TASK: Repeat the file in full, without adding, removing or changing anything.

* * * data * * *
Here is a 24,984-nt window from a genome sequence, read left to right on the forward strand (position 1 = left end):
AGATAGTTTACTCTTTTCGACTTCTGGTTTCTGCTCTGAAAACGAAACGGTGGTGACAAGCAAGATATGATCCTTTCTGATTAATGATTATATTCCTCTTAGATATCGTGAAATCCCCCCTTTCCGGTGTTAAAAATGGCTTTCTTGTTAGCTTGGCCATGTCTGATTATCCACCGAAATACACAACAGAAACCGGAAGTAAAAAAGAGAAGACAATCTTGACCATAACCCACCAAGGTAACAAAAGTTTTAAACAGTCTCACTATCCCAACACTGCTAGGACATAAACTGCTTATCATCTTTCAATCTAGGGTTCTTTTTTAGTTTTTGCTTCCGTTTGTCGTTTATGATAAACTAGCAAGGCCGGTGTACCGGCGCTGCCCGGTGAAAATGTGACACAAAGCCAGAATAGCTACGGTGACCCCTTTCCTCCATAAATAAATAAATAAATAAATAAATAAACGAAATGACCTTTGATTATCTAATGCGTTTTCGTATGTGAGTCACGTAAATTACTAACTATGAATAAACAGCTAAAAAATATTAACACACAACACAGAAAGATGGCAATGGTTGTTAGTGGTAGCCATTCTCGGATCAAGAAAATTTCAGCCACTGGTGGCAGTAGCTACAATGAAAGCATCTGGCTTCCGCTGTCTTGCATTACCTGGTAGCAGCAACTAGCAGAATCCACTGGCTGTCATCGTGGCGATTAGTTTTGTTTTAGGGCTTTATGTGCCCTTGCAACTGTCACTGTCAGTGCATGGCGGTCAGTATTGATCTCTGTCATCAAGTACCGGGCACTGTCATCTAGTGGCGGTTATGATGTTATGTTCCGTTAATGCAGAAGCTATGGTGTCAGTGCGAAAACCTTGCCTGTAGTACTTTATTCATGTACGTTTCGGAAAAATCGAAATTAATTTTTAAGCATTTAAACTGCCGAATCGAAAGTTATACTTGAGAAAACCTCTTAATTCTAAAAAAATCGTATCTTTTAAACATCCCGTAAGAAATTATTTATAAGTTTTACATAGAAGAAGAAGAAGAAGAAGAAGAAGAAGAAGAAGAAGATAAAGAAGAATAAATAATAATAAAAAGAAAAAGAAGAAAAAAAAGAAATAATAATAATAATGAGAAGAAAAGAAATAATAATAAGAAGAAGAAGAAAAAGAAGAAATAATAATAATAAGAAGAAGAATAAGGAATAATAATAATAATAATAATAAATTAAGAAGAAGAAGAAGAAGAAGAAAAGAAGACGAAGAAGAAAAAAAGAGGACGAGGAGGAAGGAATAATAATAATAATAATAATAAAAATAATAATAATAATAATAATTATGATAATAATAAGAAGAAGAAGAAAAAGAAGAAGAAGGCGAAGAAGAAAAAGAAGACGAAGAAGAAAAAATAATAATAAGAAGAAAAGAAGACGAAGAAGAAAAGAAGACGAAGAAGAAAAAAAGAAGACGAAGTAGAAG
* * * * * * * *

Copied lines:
Here is a 24,984-nt window from a genome sequence, read left to right on the forward strand (position 1 = left end):
AGATAGTTTACTCTTTTCGACTTCTGGTTTCTGCTCTGAAAACGAAACGGTGGTGACAAGCAAGATATGATCCTTTCTGATTAATGATTATATTCCTCTTAGATATCGTGAAATCCCCCCTTTCCGGTGTTAAAAATGGCTTTCTTGTTAGCTTGGCCATGTCTGATTATCCACCGAAATACACAACAGAAACCGGAAGTAAAAAAGAGAAGACAATCTTGACCATAACCCACCAAGGTAACAAAAGTTTTAAACAGTCTCACTATCCCAACACTGCTAGGACATAAACTGCTTATCATCTTTCAATCTAGGGTTCTTTTTTAGTTTTTGCTTCCGTTTGTCGTTTATGATAAACTAGCAAGGCCGGTGTACCGGCGCTGCCCGGTGAAAATGTGACACAAAGCCAGAATAGCTACGGTGACCCCTTTCCTCCATAAATAAATAAATAAATAAATAAATAAACGAAATGACCTTTGATTATCTAATGCGTTTTCGTATGTGAGTCACGTAAATTACTAACTATGAATAAACAGCTAAAAAATATTAACACACAACACAGAAAGATGGCAATGGTTGTTAGTGGTAGCCATTCTCGGATCAAGAAAATTTCAGCCACTGGTGGCAGTAGCTACAATGAAAGCATCTGGCTTCCGCTGTCTTGCATTACCTGGTAGCAGCAACTAGCAGAATCCACTGGCTGTCATCGTGGCGATTAGTTTTGTTTTAGGGCTTTATGTGCCCTTGCAACTGTCACTGTCAGTGCATGGCGGTCAGTATTGATCTCTGTCATCAAGTACCGGGCACTGTCATCTAGTGGCGGTTATGATGTTATGTTCCGTTAATGCAGAAGCTATGGTGTCAGTGCGAAAACCTTGCCTGTAGTACTTTATTCATGTACGTTTCGGAAAAATCGAAATTAATTTTTAAGCATTTAAACTGCCGAATCGAAAGTTATACTTGAGAAAACCTCTTAATTCTAAAAAAATCGTATCTTTTAAACATCCCGTAAGAAATTATTTATAAGTTTTACATAGAAGAAGAAGAAGAAGAAGAAGAAGAAGAAGAAGAAGATAAAGAAGAATAAATAATAATAAAAAGAAAAAGAAGAAAAAAAAGAAATAATAATAATAATGAGAAGAAAAGAAATAATAATAAGAAGAAGAAGAAAAAGAAGAAATAATAATAATAAGAAGAAGAATAAGGAATAATAATAATAATAATAATAAATTAAGAAGAAGAAGAAGAAGAAGAAAAGAAGACGAAGAAGAAAAAAAGAGGACGAGGAGGAAGGAATAATAATAATAATAATAATAAAAATAATAATAATAATAATAATTATGATAATAATAAGAAGAAGAAGAAAAAGAAGAAGAAGGCGAAGAAGAAAAAGAAGACGAAGAAGAAAAAATAATAATAAGAAGAAAAGAAGACGAAGAAGAAAAGAAGACGAAGAAGAAAAAAAGAAGACGAAGTAGAAG